Elder Care At Home – Moms Moving In
Is your home senior friendly?
U.S. Department of Health and Human Services estimates the cost of nursing homes to be upwards of $200 per day. In addition to the considerable cost, adult children must also take into account the location and quality of elder care for aging parents. In response to these concerns, many Americans are trading their traditional homes for multi-generational households. In fact, 20 percent of Americans retirement age or older reside in multi-generational households.
You can provide high-quality elder care in your home one room at a time. Below are some easy modifications you can make to help your parent get around, room by room. We encourage you to consider all suggestions, and adjust them to fit your needs.
Bedroom Double-check that the doorframes are wide enough for canes, wheelchairs, or walkers to clear. Consider taking out any carpet or rugs in the bedrooms. These pose a tripping hazard to older family members. If carpet is necessary, a low pile selection is most sturdy. In regards to lighting, touch lamps are easiest for elder care. Many lighting appliances are now available with remote power. This can help a senior who has trouble reaching high places, or experiences trouble with balance and mobility. If your parent wakes up frequently at night, plug in nightlights to assist them in the dark.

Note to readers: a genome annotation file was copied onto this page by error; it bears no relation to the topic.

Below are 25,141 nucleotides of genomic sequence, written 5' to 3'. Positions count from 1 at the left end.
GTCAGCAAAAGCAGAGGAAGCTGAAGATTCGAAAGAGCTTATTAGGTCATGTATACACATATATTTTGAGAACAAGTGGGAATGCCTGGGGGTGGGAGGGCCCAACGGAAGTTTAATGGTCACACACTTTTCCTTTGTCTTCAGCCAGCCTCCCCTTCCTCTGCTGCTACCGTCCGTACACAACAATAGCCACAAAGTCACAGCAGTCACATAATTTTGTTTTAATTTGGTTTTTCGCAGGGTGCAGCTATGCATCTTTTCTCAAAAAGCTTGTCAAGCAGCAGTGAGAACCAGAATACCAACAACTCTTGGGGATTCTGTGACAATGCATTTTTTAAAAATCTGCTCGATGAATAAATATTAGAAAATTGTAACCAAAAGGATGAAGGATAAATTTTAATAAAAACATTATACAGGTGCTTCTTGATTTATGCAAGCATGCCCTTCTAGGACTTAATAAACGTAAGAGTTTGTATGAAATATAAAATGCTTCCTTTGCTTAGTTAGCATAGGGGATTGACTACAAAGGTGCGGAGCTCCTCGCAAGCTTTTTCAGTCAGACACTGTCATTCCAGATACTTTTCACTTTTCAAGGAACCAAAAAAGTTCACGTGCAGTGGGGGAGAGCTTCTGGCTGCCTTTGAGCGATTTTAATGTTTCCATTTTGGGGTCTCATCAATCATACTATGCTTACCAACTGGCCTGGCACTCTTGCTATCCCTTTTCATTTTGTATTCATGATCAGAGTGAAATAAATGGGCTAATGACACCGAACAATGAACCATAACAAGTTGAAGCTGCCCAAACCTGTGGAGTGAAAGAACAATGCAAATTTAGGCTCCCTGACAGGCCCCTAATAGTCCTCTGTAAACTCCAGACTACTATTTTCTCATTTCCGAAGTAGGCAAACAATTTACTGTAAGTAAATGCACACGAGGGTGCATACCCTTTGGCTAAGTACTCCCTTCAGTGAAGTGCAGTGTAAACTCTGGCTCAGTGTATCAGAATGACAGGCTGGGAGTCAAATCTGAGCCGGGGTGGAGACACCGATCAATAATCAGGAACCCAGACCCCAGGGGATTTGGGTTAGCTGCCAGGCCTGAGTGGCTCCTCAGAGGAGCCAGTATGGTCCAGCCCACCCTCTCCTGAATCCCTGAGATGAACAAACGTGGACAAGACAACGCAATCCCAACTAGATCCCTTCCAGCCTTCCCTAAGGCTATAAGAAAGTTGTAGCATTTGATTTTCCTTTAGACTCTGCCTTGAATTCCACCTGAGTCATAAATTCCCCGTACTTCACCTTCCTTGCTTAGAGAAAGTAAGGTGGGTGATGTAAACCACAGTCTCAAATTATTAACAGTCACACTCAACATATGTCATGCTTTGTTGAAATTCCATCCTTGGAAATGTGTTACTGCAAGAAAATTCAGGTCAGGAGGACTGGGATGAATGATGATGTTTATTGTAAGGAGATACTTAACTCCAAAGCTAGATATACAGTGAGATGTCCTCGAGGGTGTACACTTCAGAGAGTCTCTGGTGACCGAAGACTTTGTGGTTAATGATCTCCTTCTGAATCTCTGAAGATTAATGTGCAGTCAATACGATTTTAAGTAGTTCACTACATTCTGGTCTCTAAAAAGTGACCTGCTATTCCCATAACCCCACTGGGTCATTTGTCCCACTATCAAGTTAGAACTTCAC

Bathroom When it comes to elder care, the bathroom is an especially important. These modifications are often the most lightweight and easiest to install. Adding grab rails in the shower or beside the toilet will provide assistance to your parent when moving. As far as structure, stand-up showers are much easier to walk into than high-walled tubs. For further comfort, an adjustable bath stool can be affixed to the shower or tub floor.
Common Areas Keep the living and dining areas easily accessible for your loved ones. These rooms may be the most time-consuming to renovate, but the time and energy will pay off in comfort. For your front and back doors, opt for level door handles instead of round doorknobs- this design makes for an easier grip. Steps are a tripping hazard, so consider installing ramps that are more wheelchair-friendly. Be sure that all lighting fixtures are in working order, and that cords are tucked away behind furniture. Finally, test out your furniture to ensure it is well positioned and stable. Many seniors lean on tables or chairs when sitting down and standing up. Make sure whatever furniture is around can bear weight.
Kitchen and Utilities Ergonomic kitchen appliances are a practical addition to any kitchen. Retailers now carry affordable gadgets that open cans, hold cookbooks, and chop produce. Investing in these handy tools will provide assistance to anyone with arthritis or similar issues. Finally, consider the size and stature of your loved ones. High cabinets and storage may be hard to reach for someone who is shorter; low ceilings and hanging fixtures may be inconvenient for tall people. Adjusting your home to meet the needs of your parents is one of the basics of elder care.
Though at times it may seem as if the preparations can be a lot, keep in mind the priceless time and love you will get to share with them. Many times they have lived alone for quite sometime and could really use the affection, conversations and memories.